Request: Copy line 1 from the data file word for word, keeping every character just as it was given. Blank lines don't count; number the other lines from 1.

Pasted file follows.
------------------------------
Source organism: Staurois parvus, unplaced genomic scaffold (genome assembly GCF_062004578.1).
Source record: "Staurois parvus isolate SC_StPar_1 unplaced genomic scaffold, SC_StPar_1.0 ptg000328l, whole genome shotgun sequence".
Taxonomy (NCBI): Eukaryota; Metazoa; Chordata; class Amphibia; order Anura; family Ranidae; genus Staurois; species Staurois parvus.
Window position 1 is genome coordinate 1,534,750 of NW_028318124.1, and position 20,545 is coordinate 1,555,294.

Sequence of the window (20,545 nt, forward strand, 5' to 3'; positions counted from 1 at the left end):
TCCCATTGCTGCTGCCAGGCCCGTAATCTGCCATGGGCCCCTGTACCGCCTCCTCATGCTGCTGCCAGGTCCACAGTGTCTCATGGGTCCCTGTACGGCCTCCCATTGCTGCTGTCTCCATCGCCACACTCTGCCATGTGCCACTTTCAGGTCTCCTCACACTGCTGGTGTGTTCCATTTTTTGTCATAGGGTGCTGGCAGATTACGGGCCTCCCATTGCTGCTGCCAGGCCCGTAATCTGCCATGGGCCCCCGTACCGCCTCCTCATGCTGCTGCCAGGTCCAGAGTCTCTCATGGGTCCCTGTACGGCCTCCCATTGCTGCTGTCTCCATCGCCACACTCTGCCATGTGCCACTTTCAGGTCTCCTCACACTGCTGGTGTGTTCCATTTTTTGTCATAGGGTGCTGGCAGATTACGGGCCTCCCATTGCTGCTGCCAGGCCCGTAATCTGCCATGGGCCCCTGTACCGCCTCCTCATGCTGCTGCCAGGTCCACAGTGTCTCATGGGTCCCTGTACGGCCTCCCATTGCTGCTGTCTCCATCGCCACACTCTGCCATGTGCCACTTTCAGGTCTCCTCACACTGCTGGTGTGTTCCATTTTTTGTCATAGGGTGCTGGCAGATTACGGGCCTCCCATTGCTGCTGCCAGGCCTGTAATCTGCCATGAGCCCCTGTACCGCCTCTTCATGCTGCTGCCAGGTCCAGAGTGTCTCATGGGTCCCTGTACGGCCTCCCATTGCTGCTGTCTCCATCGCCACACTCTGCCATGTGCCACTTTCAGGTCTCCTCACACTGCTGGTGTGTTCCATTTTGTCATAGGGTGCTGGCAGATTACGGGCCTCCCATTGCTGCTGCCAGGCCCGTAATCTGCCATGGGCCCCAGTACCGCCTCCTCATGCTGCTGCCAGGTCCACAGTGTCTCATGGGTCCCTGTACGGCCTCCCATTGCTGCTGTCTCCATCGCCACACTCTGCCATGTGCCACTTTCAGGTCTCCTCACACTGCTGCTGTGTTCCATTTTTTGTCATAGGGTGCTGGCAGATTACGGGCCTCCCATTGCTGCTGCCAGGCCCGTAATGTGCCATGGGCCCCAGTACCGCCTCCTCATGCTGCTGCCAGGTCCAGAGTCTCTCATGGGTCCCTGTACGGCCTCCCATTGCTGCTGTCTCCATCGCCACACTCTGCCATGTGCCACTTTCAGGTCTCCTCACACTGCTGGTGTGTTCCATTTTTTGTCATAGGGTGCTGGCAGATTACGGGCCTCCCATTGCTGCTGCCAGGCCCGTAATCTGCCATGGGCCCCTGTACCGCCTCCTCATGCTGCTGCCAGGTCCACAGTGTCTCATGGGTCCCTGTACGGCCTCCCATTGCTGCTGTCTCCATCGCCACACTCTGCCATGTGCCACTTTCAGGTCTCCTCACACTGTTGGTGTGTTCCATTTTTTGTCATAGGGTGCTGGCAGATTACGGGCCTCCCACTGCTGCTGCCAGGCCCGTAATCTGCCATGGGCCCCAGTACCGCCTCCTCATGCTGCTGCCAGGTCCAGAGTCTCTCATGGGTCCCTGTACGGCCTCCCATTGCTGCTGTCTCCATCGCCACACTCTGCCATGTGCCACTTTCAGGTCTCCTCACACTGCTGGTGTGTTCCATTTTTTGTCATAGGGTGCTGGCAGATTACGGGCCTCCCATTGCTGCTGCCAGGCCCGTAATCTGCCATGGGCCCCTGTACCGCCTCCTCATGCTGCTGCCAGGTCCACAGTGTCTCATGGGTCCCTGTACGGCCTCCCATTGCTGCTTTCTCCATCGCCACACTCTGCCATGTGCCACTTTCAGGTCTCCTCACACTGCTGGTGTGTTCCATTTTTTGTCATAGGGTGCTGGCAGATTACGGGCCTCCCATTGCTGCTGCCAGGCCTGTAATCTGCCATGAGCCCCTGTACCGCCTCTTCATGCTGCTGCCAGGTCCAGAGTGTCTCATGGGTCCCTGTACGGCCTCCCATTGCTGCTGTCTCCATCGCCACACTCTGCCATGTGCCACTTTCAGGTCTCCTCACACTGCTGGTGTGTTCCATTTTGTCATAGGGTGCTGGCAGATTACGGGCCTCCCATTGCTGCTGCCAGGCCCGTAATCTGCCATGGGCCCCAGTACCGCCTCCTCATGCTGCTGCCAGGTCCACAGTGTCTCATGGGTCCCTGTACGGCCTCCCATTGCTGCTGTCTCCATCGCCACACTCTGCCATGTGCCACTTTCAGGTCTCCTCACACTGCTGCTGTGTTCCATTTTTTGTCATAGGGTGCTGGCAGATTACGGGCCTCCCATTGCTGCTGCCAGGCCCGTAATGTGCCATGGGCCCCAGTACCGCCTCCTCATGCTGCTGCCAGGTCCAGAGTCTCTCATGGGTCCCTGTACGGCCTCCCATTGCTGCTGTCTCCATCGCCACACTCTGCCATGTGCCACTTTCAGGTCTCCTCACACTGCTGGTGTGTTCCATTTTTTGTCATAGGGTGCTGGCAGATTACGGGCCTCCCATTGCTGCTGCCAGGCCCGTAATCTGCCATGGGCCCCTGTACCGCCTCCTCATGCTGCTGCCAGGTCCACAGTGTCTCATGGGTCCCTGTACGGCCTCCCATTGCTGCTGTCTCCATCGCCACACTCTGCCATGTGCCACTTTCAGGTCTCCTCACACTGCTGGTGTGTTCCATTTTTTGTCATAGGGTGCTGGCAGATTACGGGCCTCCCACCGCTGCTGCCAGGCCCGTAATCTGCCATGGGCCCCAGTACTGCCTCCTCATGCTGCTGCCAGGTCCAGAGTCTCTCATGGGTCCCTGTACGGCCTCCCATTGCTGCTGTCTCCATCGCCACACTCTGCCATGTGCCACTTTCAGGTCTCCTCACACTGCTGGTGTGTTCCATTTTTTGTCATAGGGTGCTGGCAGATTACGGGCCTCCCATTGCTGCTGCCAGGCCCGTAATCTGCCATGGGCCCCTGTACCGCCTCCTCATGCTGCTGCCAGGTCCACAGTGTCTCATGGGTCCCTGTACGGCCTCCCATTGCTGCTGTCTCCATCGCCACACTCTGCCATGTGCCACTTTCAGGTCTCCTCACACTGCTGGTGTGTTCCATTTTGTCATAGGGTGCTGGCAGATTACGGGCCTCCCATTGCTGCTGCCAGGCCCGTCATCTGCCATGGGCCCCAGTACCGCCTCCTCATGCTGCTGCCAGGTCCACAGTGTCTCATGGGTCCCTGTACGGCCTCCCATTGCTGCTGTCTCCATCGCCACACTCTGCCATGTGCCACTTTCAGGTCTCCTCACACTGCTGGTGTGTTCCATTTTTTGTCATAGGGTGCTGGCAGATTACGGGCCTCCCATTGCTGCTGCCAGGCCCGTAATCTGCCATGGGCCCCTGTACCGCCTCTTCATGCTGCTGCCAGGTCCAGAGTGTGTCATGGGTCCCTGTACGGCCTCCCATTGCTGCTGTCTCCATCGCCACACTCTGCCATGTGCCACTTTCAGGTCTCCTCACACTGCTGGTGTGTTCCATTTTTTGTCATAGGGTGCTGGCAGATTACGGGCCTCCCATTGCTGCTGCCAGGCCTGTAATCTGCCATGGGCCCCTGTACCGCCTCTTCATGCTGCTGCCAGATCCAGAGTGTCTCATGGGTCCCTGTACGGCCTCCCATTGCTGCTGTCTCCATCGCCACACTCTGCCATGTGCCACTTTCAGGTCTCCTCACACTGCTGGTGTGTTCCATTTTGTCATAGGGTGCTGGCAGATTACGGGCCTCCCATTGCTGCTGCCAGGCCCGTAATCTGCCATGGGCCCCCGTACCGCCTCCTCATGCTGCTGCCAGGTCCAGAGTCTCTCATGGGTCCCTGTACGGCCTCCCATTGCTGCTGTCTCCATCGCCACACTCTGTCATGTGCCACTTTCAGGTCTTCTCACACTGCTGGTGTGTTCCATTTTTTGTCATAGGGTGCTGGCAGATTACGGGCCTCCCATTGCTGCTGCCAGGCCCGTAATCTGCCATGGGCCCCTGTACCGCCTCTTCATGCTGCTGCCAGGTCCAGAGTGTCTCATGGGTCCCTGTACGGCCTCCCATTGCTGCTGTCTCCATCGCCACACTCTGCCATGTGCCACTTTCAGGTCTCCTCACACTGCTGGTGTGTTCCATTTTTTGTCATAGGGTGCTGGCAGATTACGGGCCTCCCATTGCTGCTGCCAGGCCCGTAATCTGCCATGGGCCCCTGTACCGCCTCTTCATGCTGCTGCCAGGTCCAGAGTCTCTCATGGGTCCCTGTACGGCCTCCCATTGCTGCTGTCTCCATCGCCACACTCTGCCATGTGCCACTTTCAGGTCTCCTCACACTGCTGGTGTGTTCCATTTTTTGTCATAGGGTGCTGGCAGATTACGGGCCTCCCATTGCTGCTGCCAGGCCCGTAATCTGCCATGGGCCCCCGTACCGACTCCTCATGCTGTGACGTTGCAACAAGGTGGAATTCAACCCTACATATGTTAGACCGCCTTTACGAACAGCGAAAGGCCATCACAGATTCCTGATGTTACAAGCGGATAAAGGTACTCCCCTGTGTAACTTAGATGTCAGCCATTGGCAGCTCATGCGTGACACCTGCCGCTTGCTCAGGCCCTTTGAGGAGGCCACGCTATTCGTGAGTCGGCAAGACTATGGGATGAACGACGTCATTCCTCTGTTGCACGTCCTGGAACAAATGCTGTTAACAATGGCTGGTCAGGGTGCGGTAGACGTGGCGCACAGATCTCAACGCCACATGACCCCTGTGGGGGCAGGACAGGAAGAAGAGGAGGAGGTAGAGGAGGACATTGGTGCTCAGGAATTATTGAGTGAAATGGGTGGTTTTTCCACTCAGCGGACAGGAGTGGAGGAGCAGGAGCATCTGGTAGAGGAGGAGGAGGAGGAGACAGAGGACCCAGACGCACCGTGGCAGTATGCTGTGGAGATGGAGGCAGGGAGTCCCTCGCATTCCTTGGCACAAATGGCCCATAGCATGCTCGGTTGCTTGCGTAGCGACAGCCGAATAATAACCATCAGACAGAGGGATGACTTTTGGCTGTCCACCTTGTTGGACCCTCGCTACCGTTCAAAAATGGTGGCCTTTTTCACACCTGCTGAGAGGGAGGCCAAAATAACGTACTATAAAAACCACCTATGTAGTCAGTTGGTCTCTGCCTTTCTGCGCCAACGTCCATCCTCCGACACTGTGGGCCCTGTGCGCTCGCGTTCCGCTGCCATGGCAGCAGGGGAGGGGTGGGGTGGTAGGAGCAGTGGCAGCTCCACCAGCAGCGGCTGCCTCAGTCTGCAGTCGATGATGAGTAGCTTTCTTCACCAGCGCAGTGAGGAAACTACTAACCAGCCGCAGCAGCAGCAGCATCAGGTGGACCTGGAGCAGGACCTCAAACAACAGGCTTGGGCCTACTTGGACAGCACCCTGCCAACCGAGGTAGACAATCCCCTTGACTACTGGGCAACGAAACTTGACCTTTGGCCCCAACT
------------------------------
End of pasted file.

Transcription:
Source organism: Staurois parvus, unplaced genomic scaffold (genome assembly GCF_062004578.1).